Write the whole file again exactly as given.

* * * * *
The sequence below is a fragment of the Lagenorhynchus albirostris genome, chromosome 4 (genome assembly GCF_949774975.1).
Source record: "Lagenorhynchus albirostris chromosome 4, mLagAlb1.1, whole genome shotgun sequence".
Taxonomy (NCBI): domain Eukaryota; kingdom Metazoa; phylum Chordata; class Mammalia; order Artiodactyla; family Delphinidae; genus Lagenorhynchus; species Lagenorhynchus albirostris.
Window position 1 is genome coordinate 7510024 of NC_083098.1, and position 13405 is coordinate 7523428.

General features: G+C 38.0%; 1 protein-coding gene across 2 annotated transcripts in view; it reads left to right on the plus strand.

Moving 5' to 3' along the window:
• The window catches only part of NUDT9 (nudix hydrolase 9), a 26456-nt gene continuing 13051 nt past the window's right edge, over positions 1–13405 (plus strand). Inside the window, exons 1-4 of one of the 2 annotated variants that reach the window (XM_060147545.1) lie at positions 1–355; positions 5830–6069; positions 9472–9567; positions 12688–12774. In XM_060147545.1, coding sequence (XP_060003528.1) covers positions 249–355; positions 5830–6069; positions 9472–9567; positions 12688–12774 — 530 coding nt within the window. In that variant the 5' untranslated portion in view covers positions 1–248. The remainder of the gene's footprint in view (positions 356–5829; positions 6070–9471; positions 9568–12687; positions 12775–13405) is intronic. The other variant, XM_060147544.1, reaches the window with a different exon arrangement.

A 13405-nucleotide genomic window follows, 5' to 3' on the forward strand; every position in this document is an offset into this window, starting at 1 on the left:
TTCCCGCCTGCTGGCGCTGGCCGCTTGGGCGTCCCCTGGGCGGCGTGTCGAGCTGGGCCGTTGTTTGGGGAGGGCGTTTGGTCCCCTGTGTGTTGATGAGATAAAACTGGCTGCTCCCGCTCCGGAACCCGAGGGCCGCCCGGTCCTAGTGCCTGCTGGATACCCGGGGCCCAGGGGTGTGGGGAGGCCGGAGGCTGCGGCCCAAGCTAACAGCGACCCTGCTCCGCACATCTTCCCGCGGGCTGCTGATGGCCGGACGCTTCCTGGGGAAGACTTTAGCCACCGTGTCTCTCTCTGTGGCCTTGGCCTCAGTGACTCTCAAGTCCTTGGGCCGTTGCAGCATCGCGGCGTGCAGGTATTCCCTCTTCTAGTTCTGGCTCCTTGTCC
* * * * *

The sequence below is a fragment of the Lagenorhynchus albirostris genome, chromosome 4 (genome assembly GCF_949774975.1).
Source record: "Lagenorhynchus albirostris chromosome 4, mLagAlb1.1, whole genome shotgun sequence".
Taxonomy (NCBI): domain Eukaryota; kingdom Metazoa; phylum Chordata; class Mammalia; order Artiodactyla; family Delphinidae; genus Lagenorhynchus; species Lagenorhynchus albirostris.
Window position 1 is genome coordinate 7510024 of NC_083098.1, and position 13405 is coordinate 7523428.

General features: G+C 38.0%; 1 protein-coding gene across 2 annotated transcripts in view; it reads left to right on the plus strand.

Moving 5' to 3' along the window:
• The window catches only part of NUDT9 (nudix hydrolase 9), a 26456-nt gene continuing 13051 nt past the window's right edge, over positions 1–13405 (plus strand). Inside the window, exons 1-4 of one of the 2 annotated variants that reach the window (XM_060147545.1) lie at positions 1–355; positions 5830–6069; positions 9472–9567; positions 12688–12774. In XM_060147545.1, coding sequence (XP_060003528.1) covers positions 249–355; positions 5830–6069; positions 9472–9567; positions 12688–12774 — 530 coding nt within the window. In that variant the 5' untranslated portion in view covers positions 1–248. The remainder of the gene's footprint in view (positions 356–5829; positions 6070–9471; positions 9568–12687; positions 12775–13405) is intronic. The other variant, XM_060147544.1, reaches the window with a different exon arrangement.

A 13405-nucleotide genomic window follows, 5' to 3' on the forward strand; every position in this document is an offset into this window, starting at 1 on the left:
TTCCCGCCTGCTGGCGCTGGCCGCTTGGGCGTCCCCTGGGCGGCGTGTCGAGCTGGGCCGTTGTTTGGGGAGGGCGTTTGGTCCCCTGTGTGTTGATGAGATAAAACTGGCTGCTCCCGCTCCGGAACCCGAGGGCCGCCCGGTCCTAGTGCCTGCTGGATACCCGGGGCCCAGGGGTGTGGGGAGGCCGGAGGCTGCGGCCCAAGCTAACAGCGACCCTGCTCCGCACATCTTCCCGCGGGCTGCTGATGGCCGGACGCTTCCTGGGGAAGACTTTAGCCACCGTGTCTCTCTCTGTGGCCTTGGCCTCAGTGACTCTCAAGTCCTTGGGCCGTTGCAGCATCGCGGCGTGCAGGTATTCCCTCTTCTAGTTCTGGCTCCTTGTCC